“I don’t want to be disrespectful to anyone,” said Billy Armstrong, who graduated from the Catholic University of Bergen in 1994 and now coaches Kado. “But when I played here, the talent was not at the level it is now, that’s for sure. This is my 11th year as a varsity coach and I can say that the talent has really grown over the last four or five years. There is pride here when New Jersey is mentioned as the best basketball state in the entire country.”

Armstrong also played college basketball at Davidson and professionally overseas. He cited the tenacity and stamina required to live in the major metropolitan areas of the Northeast as one of the reasons why so much talent has emerged in his home state. He also believes that there is a momentum effect in the game. Players love Karl-Anthony Towns as well as Kyrie Irving gave kids growing up in Garden State some New Jersey stars to look up to. And these young players have competed against each other for years, strengthening each other’s game and getting them noticed by recruiters and college coaches.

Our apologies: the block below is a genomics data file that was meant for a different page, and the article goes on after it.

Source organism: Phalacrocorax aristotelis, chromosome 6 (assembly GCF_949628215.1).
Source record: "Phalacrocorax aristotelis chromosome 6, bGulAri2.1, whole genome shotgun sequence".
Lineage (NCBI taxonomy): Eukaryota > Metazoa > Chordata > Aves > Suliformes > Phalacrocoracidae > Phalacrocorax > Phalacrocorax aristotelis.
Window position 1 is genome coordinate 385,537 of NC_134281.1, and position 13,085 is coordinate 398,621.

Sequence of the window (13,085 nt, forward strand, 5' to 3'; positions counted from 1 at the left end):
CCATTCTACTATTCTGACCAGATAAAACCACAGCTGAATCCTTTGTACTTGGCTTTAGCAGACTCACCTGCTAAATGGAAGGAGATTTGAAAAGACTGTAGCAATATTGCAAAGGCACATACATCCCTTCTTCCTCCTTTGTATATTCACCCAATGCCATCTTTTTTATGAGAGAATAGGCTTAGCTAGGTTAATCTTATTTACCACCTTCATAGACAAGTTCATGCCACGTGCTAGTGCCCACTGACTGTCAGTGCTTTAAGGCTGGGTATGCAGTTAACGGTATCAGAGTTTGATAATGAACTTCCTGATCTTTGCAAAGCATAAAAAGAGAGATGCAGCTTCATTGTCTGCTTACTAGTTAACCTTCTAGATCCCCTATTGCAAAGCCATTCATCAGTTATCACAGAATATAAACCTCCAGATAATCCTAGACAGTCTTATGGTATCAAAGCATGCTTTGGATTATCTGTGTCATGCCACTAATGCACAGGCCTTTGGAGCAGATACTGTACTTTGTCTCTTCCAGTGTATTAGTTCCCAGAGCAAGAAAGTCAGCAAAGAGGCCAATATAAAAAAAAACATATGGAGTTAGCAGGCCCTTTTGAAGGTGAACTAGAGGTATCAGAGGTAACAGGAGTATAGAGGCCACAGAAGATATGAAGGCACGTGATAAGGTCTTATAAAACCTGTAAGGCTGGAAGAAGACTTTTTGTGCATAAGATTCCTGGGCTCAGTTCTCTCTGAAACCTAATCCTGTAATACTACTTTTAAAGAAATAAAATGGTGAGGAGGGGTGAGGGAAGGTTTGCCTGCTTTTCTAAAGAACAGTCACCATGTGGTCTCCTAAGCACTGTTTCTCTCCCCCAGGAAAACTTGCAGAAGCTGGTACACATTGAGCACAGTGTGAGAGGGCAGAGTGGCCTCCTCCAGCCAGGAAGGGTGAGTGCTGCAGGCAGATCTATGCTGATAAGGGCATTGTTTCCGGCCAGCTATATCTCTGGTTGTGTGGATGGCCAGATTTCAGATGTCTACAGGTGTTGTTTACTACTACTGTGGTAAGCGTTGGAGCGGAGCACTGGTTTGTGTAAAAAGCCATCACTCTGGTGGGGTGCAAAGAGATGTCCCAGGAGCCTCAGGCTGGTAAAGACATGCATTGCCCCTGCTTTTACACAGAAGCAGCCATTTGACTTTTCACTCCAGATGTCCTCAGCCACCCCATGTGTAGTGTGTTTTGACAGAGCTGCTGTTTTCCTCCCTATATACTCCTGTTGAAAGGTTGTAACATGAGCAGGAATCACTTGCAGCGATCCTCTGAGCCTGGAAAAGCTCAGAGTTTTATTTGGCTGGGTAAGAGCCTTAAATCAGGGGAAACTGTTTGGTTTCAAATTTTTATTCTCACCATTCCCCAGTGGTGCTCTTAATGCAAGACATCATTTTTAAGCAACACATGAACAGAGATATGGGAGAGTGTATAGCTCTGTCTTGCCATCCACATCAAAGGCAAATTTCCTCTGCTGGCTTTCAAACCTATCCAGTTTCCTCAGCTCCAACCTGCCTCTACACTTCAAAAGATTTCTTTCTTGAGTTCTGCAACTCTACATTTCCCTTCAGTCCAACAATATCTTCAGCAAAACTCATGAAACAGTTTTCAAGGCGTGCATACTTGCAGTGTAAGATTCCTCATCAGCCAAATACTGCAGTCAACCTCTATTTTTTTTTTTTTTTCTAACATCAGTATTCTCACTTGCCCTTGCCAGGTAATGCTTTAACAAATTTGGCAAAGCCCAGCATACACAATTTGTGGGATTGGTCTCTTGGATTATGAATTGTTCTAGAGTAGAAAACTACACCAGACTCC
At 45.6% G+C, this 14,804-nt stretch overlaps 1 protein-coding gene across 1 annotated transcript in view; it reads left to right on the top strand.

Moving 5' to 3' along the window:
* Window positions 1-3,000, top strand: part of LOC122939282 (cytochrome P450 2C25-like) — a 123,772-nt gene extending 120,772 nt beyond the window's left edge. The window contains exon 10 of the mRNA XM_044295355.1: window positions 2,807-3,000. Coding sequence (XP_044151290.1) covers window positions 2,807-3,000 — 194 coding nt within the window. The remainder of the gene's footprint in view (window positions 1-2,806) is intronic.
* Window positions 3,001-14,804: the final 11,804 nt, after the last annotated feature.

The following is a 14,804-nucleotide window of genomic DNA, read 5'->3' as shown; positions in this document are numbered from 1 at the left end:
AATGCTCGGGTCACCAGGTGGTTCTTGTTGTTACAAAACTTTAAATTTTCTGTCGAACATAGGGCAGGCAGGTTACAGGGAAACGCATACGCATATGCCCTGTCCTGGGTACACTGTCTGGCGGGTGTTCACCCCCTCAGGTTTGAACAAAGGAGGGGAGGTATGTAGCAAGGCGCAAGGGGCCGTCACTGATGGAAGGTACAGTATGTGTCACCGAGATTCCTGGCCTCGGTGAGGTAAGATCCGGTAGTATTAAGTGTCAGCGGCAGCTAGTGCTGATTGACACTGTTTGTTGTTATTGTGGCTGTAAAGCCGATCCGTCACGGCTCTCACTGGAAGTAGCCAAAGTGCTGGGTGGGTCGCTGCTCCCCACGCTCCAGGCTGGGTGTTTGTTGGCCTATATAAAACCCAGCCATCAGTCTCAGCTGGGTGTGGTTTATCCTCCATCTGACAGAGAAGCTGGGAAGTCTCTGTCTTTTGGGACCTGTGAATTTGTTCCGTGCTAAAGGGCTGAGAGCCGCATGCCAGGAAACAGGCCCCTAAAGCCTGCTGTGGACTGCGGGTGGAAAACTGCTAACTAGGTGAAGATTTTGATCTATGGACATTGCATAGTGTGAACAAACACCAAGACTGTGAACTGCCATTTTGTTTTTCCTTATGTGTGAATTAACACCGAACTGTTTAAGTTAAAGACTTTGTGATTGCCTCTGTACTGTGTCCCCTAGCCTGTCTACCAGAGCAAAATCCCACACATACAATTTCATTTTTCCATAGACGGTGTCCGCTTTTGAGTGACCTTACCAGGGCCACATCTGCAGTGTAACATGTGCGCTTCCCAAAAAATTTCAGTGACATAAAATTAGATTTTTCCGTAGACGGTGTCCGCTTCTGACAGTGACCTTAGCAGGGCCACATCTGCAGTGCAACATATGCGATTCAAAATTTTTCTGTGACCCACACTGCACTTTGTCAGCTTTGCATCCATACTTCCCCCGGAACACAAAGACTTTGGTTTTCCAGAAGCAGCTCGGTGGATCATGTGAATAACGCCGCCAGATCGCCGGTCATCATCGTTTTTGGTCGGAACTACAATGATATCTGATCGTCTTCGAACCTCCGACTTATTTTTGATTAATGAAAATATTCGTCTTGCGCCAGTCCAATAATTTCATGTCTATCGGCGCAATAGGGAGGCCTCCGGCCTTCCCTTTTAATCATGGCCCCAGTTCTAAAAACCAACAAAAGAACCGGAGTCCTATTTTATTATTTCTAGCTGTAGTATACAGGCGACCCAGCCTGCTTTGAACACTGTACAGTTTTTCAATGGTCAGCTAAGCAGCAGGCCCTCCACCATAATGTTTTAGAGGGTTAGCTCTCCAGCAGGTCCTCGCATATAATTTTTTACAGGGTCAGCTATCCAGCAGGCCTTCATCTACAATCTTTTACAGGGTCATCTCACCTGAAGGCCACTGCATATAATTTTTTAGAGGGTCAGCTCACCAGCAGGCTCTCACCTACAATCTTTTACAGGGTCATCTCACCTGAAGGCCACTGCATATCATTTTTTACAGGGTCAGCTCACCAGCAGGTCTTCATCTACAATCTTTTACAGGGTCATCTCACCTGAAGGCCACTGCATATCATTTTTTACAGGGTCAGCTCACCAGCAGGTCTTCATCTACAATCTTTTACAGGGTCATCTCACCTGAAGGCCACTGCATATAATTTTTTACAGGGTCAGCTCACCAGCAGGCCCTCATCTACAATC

Since the first 247 rankings were published a year and a half ago, DJ Wagner has been ranked #1 in the rankings. 1 player in the class of 2023. The son of former NBA player Dajuan Wagner, the DJ is a highly skilled combo defenseman. His play and attention to his hiring helped his teammates. Bradshaw, who plays with Wagner at Camden and their amateur athletic union team, the New Jersey Scholars, started out as a 3-star recruit. Now it’s 5-star, with offers from blue-chip programs like Kentucky, Michigan, and UCLA.

“These kids have been playing with and against each other for a long time,” said Scholars coach Jason Harrigan. “And when a really special kid comes into the class – a kid like a DJ – his rivalry extends to everyone. He helps to raise the level of the game for the whole class, and he is also helped to raise his game.”

The level of talent combined with the recent loosening of regulations that allow college and high school athletes to earn sponsorship money, opened up unique opportunities for many players in the state. Cado, who is a dual citizen and plays for the Swedish national team, is represented by Roc Nation and already has a five-figure endorsement thanks to the so-called Name, Likeness and Likeness Deal, or NIL And Cunningham, No. 1 player in 2024, recently signed with Overtime Elite, a prestigious professional development program in Atlanta. He became the first player to sign with the program without a salary while retaining college eligibility.